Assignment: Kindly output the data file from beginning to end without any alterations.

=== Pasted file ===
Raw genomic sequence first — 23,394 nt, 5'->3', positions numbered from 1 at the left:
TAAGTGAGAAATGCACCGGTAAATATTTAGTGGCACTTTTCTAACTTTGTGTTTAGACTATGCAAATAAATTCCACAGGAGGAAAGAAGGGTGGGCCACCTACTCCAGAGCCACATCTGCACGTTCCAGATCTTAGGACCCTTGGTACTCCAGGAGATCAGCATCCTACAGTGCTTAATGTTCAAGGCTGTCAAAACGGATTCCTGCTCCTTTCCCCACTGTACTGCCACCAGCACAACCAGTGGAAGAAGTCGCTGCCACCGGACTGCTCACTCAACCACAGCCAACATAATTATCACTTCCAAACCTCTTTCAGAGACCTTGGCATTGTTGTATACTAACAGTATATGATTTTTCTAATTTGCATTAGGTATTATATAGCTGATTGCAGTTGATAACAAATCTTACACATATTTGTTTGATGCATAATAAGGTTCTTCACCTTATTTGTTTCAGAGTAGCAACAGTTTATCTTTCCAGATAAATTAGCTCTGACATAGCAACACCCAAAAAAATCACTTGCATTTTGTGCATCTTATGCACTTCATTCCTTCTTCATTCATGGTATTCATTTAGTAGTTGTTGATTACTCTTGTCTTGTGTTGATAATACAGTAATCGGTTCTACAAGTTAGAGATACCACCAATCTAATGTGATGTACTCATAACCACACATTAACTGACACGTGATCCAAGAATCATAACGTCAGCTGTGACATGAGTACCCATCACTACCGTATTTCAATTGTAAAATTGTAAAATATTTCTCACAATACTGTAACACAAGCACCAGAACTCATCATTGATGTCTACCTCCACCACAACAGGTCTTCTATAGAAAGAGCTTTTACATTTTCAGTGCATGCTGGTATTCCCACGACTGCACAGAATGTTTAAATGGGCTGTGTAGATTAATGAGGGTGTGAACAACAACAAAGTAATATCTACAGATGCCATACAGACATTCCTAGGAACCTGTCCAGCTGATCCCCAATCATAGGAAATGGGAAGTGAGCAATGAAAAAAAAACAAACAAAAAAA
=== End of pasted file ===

Raw genomic sequence first — 23,394 nt, 5'->3', positions numbered from 1 at the left:
TAAGTGAGAAATGCACCGGTAAATATTTAGTGGCACTTTTCTAACTTTGTGTTTAGACTATGCAAATAAATTCCACAGGAGGAAAGAAGGGTGGGCCACCTACTCCAGAGCCACATCTGCACGTTCCAGATCTTAGGACCCTTGGTACTCCAGGAGATCAGCATCCTACAGTGCTTAATGTTCAAGGCTGTCAAAACGGATTCCTGCTCCTTTCCCCACTGTACTGCCACCAGCACAACCAGTGGAAGAAGTCGCTGCCACCGGACTGCTCACTCAACCACAGCCAACATAATTATCACTTCCAAACCTCTTTCAGAGACCTTGGCATTGTTGTATACTAACAGTATATGATTTTTCTAATTTGCATTAGGTATTATATAGCTGATTGCAGTTGATAACAAATCTTACACATATTTGTTTGATGCATAATAAGGTTCTTCACCTTATTTGTTTCAGAGTAGCAACAGTTTATCTTTCCAGATAAATTAGCTCTGACATAGCAACACCCAAAAAAATCACTTGCATTTTGTGCATCTTATGCACTTCATTCCTTCTTCATTCATGGTATTCATTTAGTAGTTGTTGATTACTCTTGTCTTGTGTTGATAATACAGTAATCGGTTCTACAAGTTAGAGATACCACCAATCTAATGTGATGTACTCATAACCACACATTAACTGACACGTGATCCAAGAATCATAACGTCAGCTGTGACATGAGTACCCATCACTACCGTATTTCAATTGTAAAATTGTAAAATATTTCTCACAATACTGTAACACAAGCACCAGAACTCATCATTGATGTCTACCTCCACCACAACAGGTCTTCTATAGAAAGAGCTTTTACATTTTCAGTGCATGCTGGTATTCCCACGACTGCACAGAATGTTTAAATGGGCTGTGTAGATTAATGAGGGTGTGAACAACAACAAAGTAATATCTACAGATGCCATACAGACATTCCTAGGAACCTGTCCAGCTGATCCCCAATCATAGGAAATGGGAAGTGAGCAATGAAAAAAAAACAAACAAAAAAA